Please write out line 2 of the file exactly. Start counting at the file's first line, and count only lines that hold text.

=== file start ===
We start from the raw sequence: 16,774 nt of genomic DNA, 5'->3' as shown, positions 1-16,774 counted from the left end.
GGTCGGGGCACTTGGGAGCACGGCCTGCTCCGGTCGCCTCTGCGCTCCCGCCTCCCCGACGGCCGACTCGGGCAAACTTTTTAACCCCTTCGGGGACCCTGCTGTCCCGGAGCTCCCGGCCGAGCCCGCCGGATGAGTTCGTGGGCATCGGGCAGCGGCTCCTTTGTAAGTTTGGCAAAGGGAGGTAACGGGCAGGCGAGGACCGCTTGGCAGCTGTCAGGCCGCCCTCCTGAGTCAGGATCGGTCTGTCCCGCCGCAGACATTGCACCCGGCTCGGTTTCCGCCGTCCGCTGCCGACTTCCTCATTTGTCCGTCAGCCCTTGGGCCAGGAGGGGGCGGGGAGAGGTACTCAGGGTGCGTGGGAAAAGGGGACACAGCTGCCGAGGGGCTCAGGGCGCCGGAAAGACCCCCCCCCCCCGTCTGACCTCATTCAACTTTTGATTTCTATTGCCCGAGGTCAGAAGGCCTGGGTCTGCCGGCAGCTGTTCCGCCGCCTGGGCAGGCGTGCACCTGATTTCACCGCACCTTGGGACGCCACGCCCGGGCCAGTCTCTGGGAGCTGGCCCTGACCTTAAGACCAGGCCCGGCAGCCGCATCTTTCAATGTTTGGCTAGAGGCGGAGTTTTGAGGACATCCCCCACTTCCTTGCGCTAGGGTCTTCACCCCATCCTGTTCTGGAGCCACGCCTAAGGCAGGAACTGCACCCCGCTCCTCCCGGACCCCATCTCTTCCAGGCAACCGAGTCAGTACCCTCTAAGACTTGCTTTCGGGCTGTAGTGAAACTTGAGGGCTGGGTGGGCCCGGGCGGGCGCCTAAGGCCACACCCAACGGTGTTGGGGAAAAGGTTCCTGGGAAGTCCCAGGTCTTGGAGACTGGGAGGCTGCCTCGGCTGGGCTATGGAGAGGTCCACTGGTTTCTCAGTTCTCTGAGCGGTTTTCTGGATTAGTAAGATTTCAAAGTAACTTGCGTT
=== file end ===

GGTCGGGGCACTTGGGAGCACGGCCTGCTCCGGTCGCCTCTGCGCTCCCGCCTCCCCGACGGCCGACTCGGGCAAACTTTTTAACCCCTTCGGGGACCCTGCTGTCCCGGAGCTCCCGGCCGAGCCCGCCGGATGAGTTCGTGGGCATCGGGCAGCGGCTCCTTTGTAAGTTTGGCAAAGGGAGGTAACGGGCAGGCGAGGACCGCTTGGCAGCTGTCAGGCCGCCCTCCTGAGTCAGGATCGGTCTGTCCCGCCGCAGACATTGCACCCGGCTCGGTTTCCGCCGTCCGCTGCCGACTTCCTCATTTGTCCGTCAGCCCTTGGGCCAGGAGGGGGCGGGGAGAGGTACTCAGGGTGCGTGGGAAAAGGGGACACAGCTGCCGAGGGGCTCAGGGCGCCGGAAAGACCCCCCCCCCCCGTCTGACCTCATTCAACTTTTGATTTCTATTGCCCGAGGTCAGAAGGCCTGGGTCTGCCGGCAGCTGTTCCGCCGCCTGGGCAGGCGTGCACCTGATTTCACCGCACCTTGGGACGCCACGCCCGGGCCAGTCTCTGGGAGCTGGCCCTGACCTTAAGACCAGGCCCGGCAGCCGCATCTTTCAATGTTTGGCTAGAGGCGGAGTTTTGAGGACATCCCCCACTTCCTTGCGCTAGGGTCTTCACCCCATCCTGTTCTGGAGCCACGCCTAAGGCAGGAACTGCACCCCGCTCCTCCCGGACCCCATCTCTTCCAGGCAACCGAGTCAGTACCCTCTAAGACTTGCTTTCGGGCTGTAGTGAAACTTGAGGGCTGGGTGGGCCCGGGCGGGCGCCTAAGGCCACACCCAACGGTGTTGGGGAAAAGGTTCCTGGGAAGTCCCAGGTCTTGGAGACTGGGAGGCTGCCTCGGCTGGGCTATGGAGAGGTCCACTGGTTTCTCAGTTCTCTGAGCGGTTTTCTGGATTAGTAAGATTTCAAAGTAACTTGCGTT